Labor Day Reflection: Income Inequality, Labor Unions and a Call to Vigilance


Editor’s note: As we approach Labor Day, we are pleased to share a series of articles from the United States Conference of Catholic Bishops addressing issues covered in this year’s statement on Labor Day by Bishop Stephen Blaire, chairman of the Committee on Domestic Justice and Human Development of the USCCB.

Labor Day Reflection: Income Inequality, Labor Unions and a Call to Vigilance

Fr. Kiley

Fr. Kiley

By Father Clete Kiley  Income inequality is rampant. The U.S. Economic Policy Institute reports in a recent study that one percent of this nation holds 35 percent of its wealth. The top 10 percent receive 45 percent of the income, while 90 percent split up the other 55 percent. How did we get here? Pope Benedict XVI offered one answer when he said there is the “prevalence of a selfish and individualistic mindset which finds its expression in an unregulated capitalism.” Pope Francis in an address on May 16, offered another answer when he said: “Human beings themselves are nowadays considered as consumer goods which can be used and thrown away.” “While the income of a minority is increasing exponentially, that of the majority is crumbling,” he said. “This imbalance results from ideologies which uphold the absolute autonomy of the markets and financial speculation, and deny the right of control to States, which are themselves charged with providing to the common good.” This economic philosophy, borne of the Austrian School of Economics, is at the heart of this income gap. Pius XI called this philosophy “the poisoned spring.” In this philosophy, no one cares about income gaps; after all, it’s all about me. Implementing unregulated free market capitalism necessarily means rolling back safety regulations, outsourcing jobs, cutting back hours, bringing in immigrant guest workers without labor protections, eliminating entitlements and mounting a coordinated effort to break labor unions. It is no coincidence that over the past year the United States has seen an orchestrated effort to cripple the National Labor Relations Board and watched the hold up of appointments to the Labor Department, the Environmental Protection Agency and the Consumer Fraud Agency. How betters to cripple those agencies? These agencies along with labor unions are the instruments that protect workers and resist their being treated as commodities. These are the very agencies that help reduce gross income inequalities. All of them are under assault from the advocates of today’s unregulated free market capitalism. The U.S. Catholic Bishops again this year rightly remind us to use Labor Day as a time to reflect on the dignity of workers, on the right to have unions, and on the challenge of gross income inequalities. Business schools at Catholic colleges and universities also provide the perfect opportunity to be catalysts for transforming our economy and culture in ways that reflect the Catholic understanding of the common good and a preferential option for the poor. But maybe this Labor Day must also be a call to vigilance — vigilance that as we engage the New Evangelization we remember the exhortation of Leo XIII to “Go to the Workers”— vigilance that Catholic writers and leaders don’t manipulate the Church’s social teaching so as to mute the Church’s harsh critique — and a vigilance to what Pope Francis has named this philosophy’s tendency to “tame religion.” To address income equalities labor unions are an essential part of the solution. Keep breaking them down, and watch the inequalities grow. Be lulled or tamed by this “poisoned spring” of an economic philosophy, and the misery of millions will only grow.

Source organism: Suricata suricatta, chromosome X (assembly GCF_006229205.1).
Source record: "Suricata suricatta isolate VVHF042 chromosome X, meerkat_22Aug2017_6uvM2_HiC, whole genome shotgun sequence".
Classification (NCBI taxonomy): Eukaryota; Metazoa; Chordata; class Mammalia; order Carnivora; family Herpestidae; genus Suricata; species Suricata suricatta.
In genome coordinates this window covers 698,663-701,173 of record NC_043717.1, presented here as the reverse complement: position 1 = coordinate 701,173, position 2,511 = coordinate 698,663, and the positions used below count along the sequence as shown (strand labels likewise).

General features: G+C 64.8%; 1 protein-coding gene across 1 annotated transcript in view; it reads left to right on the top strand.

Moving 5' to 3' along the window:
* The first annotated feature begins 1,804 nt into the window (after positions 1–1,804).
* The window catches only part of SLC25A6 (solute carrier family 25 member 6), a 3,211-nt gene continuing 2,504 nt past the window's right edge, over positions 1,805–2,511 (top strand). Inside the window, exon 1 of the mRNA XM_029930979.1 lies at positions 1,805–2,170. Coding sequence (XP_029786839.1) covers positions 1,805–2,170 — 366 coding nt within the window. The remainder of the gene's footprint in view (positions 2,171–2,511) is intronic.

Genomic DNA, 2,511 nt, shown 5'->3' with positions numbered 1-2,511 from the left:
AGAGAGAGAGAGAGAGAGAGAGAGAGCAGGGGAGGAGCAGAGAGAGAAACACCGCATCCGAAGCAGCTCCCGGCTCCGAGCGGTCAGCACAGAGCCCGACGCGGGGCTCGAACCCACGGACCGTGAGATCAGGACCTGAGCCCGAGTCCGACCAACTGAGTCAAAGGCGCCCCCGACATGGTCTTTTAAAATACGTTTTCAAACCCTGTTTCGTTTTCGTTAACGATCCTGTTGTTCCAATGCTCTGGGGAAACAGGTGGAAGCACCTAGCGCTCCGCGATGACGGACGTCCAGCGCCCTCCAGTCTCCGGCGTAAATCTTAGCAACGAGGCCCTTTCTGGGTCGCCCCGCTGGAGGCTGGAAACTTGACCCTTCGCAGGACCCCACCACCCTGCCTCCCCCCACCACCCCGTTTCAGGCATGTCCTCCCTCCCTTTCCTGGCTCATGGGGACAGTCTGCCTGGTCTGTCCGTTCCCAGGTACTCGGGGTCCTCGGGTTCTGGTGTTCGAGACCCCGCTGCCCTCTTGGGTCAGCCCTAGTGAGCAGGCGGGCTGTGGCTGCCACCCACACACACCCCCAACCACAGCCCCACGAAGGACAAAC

Father Clete Kiley is Director for Immigration Policy, UNITE HERE International Union, and Senior Fellow, Institute for Policy Research and Catholic Studies at The Catholic University of America. 


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  1. I will try to select my words very carefully…

    I taught for many years in a parochial middle school. I hold a Master’s Degree in Education and taught English and religion.

    We had no medical coverage, no dental coverage, no disability coverage, and negligible retirement benefits.

    We were required to keep our certifications current in our fields of study at our own expense.

    As religion teachers, we were also required to attend catechetical classes and keep those certifications current as well.

    When I left my position, my counterparts in the public school systems made–LITERALLY–2.5 times the salary that I did AND had full medical coverage, dental, and retirement.

    To this day, my passions are for those kids in the Catholic classroom and it is why I started Bezalel Books: I wanted them to have great Catholic fiction.

    Like all parochial school teachers, we do it out of love for our faith and for kids but that doesn’t mean we aren’t entitled to earn the same wages and have the same benefits as our public school teacher counterparts.

    My suggstion is that the U.S. Catholic bishops brings unions to parochial schools and begin clearing up income inequality where it exists within their own backyard before they dare to clamor about where it exists elsewhere.

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